Chemotherapy and surgery are common treatments for desmoid small round cell tumor (DSRCT) in children. MSK Kids offers all treatments for DSRCT.
We will talk with you about the best treatment plan for your child. We will answer all your questions, so you will know what to expect during your child’s treatment.
Chemotherapy Drugs for DSRCT
We often give chemotherapy (chemo) to first shrink the tumor and make it easier to remove with surgery. These drugs also lower the chances the cancer will come back. Most chemotherapy drugs are given intravenously (by vein). Examples of chemotherapy drugs include gemcitabine and docetaxel.
Some medicines are given orally (by mouth). Your child’s doctor will talk with you about the drugs, how they are given, and for how long.
MSK Kids cancer surgeons in New York City have improved DSRCT treatment. They have developed new ways to remove these tumors. They work as part of a very experienced team that includes medical and radiation oncologists, nurses, and others.
Our surgeons do more desmoplastic small round cell tumors operations in a year than many others do in a career. Research suggests that patients at hospitals that do a high volume of a complex surgery have better treatment results.
Desmoplastic small round cell tumors can be very hard to remove all the way. They often are wrapped around blood vessels and other organs. That’s why we often give chemotherapy first to shrink the tumor, which makes surgery easier.
MSK Kids surgeons take on cases that other centers may turn away because they’re too complex. Many people bring their child to MSK Kids because of our surgeons’ reputations as experts in pediatric sarcoma care.
The operation to remove DSRCT is very long, sometimes lasting 12 hours. Experience matters with this type of surgery. MSK Kids surgeons were the first to show it’s best to remove as much of the tumor as possible. This is called debulking surgery. Taking out the tumor and nearby tissues helps children live longer.
Your child’s surgeon will talk with you about how long your child will be in the hospital. The recovery from DSRCT surgery can take several weeks. Often, there’s pain and swelling around the incision (surgical cut). We do all we can do make your child feel comfortable.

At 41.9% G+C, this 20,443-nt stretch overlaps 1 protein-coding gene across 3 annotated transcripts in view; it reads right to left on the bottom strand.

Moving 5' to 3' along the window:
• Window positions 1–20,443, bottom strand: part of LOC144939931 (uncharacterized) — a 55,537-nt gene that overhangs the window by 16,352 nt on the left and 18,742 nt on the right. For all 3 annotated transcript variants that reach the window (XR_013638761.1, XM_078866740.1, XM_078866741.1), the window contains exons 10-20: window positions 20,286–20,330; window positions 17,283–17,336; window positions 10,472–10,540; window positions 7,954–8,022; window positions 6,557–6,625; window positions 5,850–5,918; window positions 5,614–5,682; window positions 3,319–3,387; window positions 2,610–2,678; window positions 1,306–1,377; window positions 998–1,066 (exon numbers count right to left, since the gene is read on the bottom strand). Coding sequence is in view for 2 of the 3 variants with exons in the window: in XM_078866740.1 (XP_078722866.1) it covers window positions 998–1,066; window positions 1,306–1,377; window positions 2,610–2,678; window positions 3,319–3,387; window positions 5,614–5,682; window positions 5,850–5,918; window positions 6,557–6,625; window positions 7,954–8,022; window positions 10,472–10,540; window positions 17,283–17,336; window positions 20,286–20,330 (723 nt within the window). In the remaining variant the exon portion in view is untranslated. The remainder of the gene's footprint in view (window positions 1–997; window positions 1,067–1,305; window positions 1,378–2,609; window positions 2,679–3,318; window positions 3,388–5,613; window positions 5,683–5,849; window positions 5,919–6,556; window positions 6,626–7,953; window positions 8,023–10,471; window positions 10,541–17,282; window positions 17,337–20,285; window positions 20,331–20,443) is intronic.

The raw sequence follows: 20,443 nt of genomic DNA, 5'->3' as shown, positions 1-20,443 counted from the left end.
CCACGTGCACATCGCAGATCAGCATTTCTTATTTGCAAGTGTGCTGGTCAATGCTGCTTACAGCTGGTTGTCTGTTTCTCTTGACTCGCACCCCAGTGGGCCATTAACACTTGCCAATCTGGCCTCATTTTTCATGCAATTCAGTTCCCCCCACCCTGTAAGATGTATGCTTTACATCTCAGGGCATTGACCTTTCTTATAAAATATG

Your care team will tell you how to care for your child at home. They will talk with you about when your child can go back to their regular activities.
When we remove DSRCT tissue, we send it to MSK’s lab. There, our scientists try to grow and study the tumor tissue. They hope to find new molecules involved in DSRCT growth so we can make better treatments to target them.
For DSRCT in the liver, our surgeons are working with other hospitals to see if a liver transplant can help. They could remove the liver with cancer and replace it with a healthy liver. This is an area of great promise for kids with DSRCT in the liver.
Radiation Therapy for DSRCT
Some children have radiation therapy, a treatment that directs beams of high-energy rays to kill cancer cells. Your doctor will let you know if this is an option for your child.
Intensity-modulated radiation therapy (IMRT) is a very precise form of radiation therapy used for some children with DSRCT.
A treatment machine will aim radiation beams of different strengths right at the tumor. The beams kill cancer cells without harming nearby healthy tissues. This causes fewer side effects.
Your child’s doctor will explain how many treatments your child may need and how long they last. They also will tell you what side effects to expect and how to care for them.
Proton therapy is a treatment choice for some kids with DSRCT in the abdomen (belly). It uses charged particles called protons to aim high doses of radiation right at tumors.
Proton therapy can cause less harm to healthy tissues near a tumor. If your child has proton therapy treatment, it will be at the New York Proton Center. This center is in upper Manhattan.
Your Child’s Comfort During and After DSRCT Treatment
Sarcoma surgery often lasts for many hours. You may worry about how long your child will be under anesthesia. You may also be concerned about how surgery or other DSRCT treatments affect your child’s comfort.
An anesthesiologist (a-nes-THEE-zee-AH-loh-jist) uses anesthesia (medicine to make your child sleep) during surgery. MSK Kids anesthesiologists are all pediatric anesthesiologists, with special training in the care of children. As part of your child’s care team, anesthesiologists help with pain or discomfort related to DSRCT treatments. They will help control your child’s pain.